SALT Report 2524 – The Illinois Department of Revenue issued a general information letter regarding the taxability of advertising signs purchased by a general contractor. The Taxpayer in this case, purchases the signs direct from the manufacturer and hires a third party to install them at various automobile dealerships in Illinois.
The Taxpayer requested guidance as to whether the signs, when purchased as finished goods from the manufacturer, are considered Real Property or Tangible Personal Property. Also, if taxable who would be liable for the tax, the dealership or the Taxpayer?
In its response the Department stated that under Illinois law, anyone who sells signs that have commercial value will be liable for sales tax, even if the sign is made on special order for the purchaser. Signs that the Department deems to have commercial value include those that spell out words, such as “real estate”, “insurance,” or “hamburgers,” and do not indicate the name of the purchaser, a product’s brand name, or are not individualized to a specific customer.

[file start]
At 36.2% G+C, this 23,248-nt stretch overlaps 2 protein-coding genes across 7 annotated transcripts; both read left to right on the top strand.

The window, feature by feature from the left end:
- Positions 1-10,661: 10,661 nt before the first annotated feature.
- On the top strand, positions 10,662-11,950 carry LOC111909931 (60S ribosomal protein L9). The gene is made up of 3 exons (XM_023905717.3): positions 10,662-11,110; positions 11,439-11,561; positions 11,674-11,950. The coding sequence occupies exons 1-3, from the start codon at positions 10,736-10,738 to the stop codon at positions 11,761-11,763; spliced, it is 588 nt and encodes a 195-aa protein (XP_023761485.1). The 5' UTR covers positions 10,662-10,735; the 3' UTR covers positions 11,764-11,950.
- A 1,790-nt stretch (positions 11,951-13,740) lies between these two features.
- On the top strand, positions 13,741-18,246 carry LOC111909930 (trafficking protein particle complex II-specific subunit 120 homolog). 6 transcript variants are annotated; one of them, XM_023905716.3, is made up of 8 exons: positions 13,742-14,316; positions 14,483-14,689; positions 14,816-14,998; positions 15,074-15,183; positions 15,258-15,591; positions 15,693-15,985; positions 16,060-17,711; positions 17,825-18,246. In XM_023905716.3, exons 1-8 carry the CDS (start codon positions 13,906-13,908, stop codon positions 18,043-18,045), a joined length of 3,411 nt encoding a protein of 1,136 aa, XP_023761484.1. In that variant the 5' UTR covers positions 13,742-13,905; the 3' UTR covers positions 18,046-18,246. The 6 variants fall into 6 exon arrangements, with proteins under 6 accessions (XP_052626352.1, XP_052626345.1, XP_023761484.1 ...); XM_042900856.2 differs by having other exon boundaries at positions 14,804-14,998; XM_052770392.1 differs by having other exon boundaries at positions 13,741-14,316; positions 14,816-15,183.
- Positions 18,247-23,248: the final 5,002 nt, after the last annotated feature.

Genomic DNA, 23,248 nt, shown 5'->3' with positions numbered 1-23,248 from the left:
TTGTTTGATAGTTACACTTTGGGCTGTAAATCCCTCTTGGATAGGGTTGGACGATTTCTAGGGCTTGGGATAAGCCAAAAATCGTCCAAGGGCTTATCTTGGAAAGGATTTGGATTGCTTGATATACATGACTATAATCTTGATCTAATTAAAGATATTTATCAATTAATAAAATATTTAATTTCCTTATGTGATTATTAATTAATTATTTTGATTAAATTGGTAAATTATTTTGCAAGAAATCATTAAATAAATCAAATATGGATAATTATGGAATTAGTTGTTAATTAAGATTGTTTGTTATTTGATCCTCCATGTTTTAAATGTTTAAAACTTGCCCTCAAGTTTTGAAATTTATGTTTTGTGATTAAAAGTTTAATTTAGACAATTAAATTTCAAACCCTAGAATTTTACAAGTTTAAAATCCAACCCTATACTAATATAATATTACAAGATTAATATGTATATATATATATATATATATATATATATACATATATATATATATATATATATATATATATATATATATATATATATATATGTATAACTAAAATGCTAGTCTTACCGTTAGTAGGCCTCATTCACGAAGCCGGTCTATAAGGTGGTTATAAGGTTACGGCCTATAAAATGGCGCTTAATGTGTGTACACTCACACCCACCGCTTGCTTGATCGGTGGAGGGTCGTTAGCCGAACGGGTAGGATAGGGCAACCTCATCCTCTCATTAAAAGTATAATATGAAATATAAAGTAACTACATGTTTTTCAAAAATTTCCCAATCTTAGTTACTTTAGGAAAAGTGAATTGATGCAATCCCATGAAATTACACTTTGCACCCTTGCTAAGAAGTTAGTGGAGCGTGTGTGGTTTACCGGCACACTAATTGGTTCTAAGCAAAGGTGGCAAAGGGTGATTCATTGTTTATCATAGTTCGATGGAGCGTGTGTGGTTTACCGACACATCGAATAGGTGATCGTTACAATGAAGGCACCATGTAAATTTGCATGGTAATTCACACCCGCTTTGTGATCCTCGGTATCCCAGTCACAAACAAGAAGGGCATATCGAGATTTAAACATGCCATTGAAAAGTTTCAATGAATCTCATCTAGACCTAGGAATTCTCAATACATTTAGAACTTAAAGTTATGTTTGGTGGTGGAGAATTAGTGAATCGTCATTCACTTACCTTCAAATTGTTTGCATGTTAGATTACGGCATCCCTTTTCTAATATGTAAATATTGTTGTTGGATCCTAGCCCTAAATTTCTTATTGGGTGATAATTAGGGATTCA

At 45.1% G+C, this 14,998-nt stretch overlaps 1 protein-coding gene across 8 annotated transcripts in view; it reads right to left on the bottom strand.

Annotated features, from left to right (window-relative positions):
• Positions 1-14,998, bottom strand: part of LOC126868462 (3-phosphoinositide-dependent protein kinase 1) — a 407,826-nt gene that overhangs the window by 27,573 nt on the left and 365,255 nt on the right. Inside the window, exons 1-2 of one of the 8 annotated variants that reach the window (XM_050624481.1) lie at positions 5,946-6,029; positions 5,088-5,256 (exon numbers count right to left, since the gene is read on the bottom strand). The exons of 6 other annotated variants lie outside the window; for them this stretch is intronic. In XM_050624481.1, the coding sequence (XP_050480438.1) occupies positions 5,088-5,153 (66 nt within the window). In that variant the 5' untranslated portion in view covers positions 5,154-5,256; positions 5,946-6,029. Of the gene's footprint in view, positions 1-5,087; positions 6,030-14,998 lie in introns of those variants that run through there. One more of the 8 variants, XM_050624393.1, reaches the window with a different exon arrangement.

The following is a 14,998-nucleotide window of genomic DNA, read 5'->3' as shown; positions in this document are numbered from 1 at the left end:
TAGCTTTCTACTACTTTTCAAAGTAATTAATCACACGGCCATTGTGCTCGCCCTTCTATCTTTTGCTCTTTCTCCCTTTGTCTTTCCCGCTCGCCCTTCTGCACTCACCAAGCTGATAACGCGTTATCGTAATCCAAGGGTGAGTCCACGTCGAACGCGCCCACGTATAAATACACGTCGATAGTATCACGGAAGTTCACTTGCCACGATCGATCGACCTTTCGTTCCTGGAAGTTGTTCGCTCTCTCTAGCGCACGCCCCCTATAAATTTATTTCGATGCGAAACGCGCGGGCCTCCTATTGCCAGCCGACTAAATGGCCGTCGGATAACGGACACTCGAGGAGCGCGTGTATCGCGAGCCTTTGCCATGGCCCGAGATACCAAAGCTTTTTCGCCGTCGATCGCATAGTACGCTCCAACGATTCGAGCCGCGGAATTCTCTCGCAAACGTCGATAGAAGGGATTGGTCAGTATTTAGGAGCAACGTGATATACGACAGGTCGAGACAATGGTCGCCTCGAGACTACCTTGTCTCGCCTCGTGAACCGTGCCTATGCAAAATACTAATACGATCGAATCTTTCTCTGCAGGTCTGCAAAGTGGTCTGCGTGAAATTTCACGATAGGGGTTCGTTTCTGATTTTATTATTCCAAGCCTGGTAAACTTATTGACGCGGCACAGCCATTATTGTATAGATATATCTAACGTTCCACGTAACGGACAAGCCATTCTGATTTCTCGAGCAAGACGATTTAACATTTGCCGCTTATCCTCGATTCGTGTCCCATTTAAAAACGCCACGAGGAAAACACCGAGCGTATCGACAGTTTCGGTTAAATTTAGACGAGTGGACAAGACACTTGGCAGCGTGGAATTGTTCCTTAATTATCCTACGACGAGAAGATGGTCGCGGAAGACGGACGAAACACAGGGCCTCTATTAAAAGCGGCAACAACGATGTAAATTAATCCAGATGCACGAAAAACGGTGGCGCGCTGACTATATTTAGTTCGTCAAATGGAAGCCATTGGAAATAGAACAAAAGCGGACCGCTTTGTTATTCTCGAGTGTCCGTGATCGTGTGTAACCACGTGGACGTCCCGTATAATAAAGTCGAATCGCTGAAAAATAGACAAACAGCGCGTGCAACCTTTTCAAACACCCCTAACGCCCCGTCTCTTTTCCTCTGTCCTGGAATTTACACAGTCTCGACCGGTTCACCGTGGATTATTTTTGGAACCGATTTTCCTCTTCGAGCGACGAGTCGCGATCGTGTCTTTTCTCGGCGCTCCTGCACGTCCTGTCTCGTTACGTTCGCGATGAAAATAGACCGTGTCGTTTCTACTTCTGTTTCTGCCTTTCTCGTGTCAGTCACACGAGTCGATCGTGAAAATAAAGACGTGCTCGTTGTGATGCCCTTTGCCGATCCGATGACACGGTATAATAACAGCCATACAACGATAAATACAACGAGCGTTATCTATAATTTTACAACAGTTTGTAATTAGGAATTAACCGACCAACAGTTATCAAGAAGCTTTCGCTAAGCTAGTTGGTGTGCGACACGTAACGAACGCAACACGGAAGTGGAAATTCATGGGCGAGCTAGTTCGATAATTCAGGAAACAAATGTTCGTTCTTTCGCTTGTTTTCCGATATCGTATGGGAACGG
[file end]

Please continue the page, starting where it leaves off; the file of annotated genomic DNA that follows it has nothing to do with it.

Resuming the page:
If the signs are permanently affixed to real estate, then there are different tax consequences. Under Illinois law, a person who converts tangible personal property into real estate is deemed a construction contractor and is the end-user of the property. The construction contractor, as the end user, is liable for Use Tax and the local Retailers’ Occupation Tax if the property is purchased from an Illinois supplier. If the supplier does not collect tax, the person who converts the tangible personal property into real estate is required to self-assess and remit Use Tax to the Department.
If the Taxpayer uses a subcontractor to install the signs, the transaction between the Taxpayer and the subcontractor is not taxable. However, the subcontractor will be liable for Use Tax on any tangible personal property that is purchased and incorporated into real estate.
As for the freight charges, they are considered a part of the retailer’s cost of doing business and the charges are included in the amount subject to tax. However, charges designated as shipping and handling are not taxable if the retailer can verify that they are agreed to separately from the selling price and that the charges reflect the actual costs of shipping.
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